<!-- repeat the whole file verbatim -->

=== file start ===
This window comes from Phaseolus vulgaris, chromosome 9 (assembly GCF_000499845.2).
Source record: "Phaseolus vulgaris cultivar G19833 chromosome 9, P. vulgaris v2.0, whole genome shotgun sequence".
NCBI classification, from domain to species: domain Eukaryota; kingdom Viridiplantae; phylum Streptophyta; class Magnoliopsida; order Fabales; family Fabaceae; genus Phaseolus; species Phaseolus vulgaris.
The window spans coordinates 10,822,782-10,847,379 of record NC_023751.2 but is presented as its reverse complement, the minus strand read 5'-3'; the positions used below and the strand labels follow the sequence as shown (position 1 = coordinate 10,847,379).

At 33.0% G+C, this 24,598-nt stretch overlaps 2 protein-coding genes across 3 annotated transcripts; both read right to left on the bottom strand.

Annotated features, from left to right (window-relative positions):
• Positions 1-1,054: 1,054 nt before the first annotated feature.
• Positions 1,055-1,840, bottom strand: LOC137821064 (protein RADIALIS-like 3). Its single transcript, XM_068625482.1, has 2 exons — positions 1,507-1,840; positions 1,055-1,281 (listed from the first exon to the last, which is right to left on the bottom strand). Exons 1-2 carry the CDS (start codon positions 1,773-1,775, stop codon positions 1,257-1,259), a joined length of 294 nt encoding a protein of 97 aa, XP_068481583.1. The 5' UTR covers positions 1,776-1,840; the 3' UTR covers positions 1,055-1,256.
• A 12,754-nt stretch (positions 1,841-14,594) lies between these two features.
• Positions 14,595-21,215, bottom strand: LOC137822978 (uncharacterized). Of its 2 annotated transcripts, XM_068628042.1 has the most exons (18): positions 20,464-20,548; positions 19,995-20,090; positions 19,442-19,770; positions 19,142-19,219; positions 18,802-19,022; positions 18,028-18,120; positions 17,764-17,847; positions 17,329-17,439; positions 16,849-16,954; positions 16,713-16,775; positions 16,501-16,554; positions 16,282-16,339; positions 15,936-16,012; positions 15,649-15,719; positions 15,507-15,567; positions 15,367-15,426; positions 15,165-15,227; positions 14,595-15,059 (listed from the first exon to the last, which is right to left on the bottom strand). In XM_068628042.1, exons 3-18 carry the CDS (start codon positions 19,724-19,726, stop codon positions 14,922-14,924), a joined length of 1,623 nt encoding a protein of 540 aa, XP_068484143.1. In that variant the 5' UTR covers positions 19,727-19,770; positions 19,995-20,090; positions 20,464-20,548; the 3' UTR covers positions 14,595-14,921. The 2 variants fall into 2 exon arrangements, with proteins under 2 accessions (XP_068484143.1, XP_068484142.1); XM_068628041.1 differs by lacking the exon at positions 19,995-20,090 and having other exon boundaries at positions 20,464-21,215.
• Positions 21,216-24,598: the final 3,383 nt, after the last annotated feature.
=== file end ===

This window comes from Phaseolus vulgaris, chromosome 9 (assembly GCF_000499845.2).
Source record: "Phaseolus vulgaris cultivar G19833 chromosome 9, P. vulgaris v2.0, whole genome shotgun sequence".
NCBI classification, from domain to species: domain Eukaryota; kingdom Viridiplantae; phylum Streptophyta; class Magnoliopsida; order Fabales; family Fabaceae; genus Phaseolus; species Phaseolus vulgaris.
The window spans coordinates 10,822,782-10,847,379 of record NC_023751.2 but is presented as its reverse complement, the minus strand read 5'-3'; the positions used below and the strand labels follow the sequence as shown (position 1 = coordinate 10,847,379).

At 33.0% G+C, this 24,598-nt stretch overlaps 2 protein-coding genes across 3 annotated transcripts; both read right to left on the bottom strand.

Annotated features, from left to right (window-relative positions):
• Positions 1-1,054: 1,054 nt before the first annotated feature.
• Positions 1,055-1,840, bottom strand: LOC137821064 (protein RADIALIS-like 3). Its single transcript, XM_068625482.1, has 2 exons — positions 1,507-1,840; positions 1,055-1,281 (listed from the first exon to the last, which is right to left on the bottom strand). Exons 1-2 carry the CDS (start codon positions 1,773-1,775, stop codon positions 1,257-1,259), a joined length of 294 nt encoding a protein of 97 aa, XP_068481583.1. The 5' UTR covers positions 1,776-1,840; the 3' UTR covers positions 1,055-1,256.
• A 12,754-nt stretch (positions 1,841-14,594) lies between these two features.
• Positions 14,595-21,215, bottom strand: LOC137822978 (uncharacterized). Of its 2 annotated transcripts, XM_068628042.1 has the most exons (18): positions 20,464-20,548; positions 19,995-20,090; positions 19,442-19,770; positions 19,142-19,219; positions 18,802-19,022; positions 18,028-18,120; positions 17,764-17,847; positions 17,329-17,439; positions 16,849-16,954; positions 16,713-16,775; positions 16,501-16,554; positions 16,282-16,339; positions 15,936-16,012; positions 15,649-15,719; positions 15,507-15,567; positions 15,367-15,426; positions 15,165-15,227; positions 14,595-15,059 (listed from the first exon to the last, which is right to left on the bottom strand). In XM_068628042.1, exons 3-18 carry the CDS (start codon positions 19,724-19,726, stop codon positions 14,922-14,924), a joined length of 1,623 nt encoding a protein of 540 aa, XP_068484143.1. In that variant the 5' UTR covers positions 19,727-19,770; positions 19,995-20,090; positions 20,464-20,548; the 3' UTR covers positions 14,595-14,921. The 2 variants fall into 2 exon arrangements, with proteins under 2 accessions (XP_068484143.1, XP_068484142.1); XM_068628041.1 differs by lacking the exon at positions 19,995-20,090 and having other exon boundaries at positions 20,464-21,215.
• Positions 21,216-24,598: the final 3,383 nt, after the last annotated feature.